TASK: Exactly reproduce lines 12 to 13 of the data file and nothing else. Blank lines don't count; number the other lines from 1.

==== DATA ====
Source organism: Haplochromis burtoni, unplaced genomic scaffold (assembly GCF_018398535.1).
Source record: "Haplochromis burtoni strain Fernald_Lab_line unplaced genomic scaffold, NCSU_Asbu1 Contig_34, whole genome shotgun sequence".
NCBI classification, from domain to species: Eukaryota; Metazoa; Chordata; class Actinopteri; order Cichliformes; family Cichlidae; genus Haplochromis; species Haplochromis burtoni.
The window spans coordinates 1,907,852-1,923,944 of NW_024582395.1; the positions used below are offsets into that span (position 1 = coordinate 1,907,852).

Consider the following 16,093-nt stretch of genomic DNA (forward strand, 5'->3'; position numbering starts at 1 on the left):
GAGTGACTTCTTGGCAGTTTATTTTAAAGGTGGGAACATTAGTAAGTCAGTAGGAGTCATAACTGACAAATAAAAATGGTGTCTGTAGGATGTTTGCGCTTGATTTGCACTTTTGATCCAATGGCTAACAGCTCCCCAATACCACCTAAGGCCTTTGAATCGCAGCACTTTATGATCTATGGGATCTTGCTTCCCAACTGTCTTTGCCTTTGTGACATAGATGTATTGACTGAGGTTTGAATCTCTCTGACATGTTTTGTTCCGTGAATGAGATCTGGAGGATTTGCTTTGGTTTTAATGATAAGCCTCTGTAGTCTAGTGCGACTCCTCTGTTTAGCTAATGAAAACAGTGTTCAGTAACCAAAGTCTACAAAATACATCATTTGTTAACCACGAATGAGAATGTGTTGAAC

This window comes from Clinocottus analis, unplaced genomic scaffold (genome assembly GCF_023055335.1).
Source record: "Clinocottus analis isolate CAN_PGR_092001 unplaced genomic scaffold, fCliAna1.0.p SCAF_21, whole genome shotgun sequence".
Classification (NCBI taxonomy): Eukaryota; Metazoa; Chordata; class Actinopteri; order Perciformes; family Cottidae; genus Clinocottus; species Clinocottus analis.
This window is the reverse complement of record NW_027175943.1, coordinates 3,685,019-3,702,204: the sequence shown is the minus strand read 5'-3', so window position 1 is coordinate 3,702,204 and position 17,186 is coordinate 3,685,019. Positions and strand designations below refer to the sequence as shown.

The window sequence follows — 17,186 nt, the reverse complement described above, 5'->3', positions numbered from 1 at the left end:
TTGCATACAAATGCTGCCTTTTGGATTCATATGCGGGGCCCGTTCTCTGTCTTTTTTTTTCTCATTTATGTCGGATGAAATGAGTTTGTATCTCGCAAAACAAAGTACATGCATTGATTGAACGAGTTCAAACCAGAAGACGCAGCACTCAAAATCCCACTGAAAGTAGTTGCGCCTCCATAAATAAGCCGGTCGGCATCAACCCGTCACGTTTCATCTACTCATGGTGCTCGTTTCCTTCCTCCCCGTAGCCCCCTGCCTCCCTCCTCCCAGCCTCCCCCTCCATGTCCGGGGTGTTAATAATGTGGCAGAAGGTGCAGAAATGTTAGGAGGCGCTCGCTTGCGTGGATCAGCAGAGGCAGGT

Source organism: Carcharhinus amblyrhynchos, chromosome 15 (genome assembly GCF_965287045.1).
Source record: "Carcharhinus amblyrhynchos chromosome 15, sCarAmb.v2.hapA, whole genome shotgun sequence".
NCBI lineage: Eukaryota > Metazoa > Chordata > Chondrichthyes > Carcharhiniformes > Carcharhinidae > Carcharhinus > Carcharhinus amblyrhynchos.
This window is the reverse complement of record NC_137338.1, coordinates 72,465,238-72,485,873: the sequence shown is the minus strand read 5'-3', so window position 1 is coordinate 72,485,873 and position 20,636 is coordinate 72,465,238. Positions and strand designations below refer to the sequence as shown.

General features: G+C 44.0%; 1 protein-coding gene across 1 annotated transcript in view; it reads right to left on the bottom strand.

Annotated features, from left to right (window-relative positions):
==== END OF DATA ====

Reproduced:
TTGCATACAAATGCTGCCTTTTGGATTCATATGCGGGGCCCGTTCTCTGTCTTTTTTTTTCTCATTTATGTCGGATGAAATGAGTTTGTATCTCGCAAAACAAAGTACATGCATTGATTGAACGAGTTCAAACCAGAAGACGCAGCACTCAAAATCCCACTGAAAGTAGTTGCGCCTCCATAAATAAGCCGGTCGGCATCAACCCGTCACGTTTCATCTACTCATGGTGCTCGTTTCCTTCCTCCCCGTAGCCCCCTGCCTCCCTCCTCCCAGCCTCCCCCTCCATGTCCGGGGTGTTAATAATGTGGCAGAAGGTGCAGAAATGTTAGGAGGCGCTCGCTTGCGTGGATCAGCAGAGGCAGGT

Source organism: Carcharhinus amblyrhynchos, chromosome 15 (genome assembly GCF_965287045.1).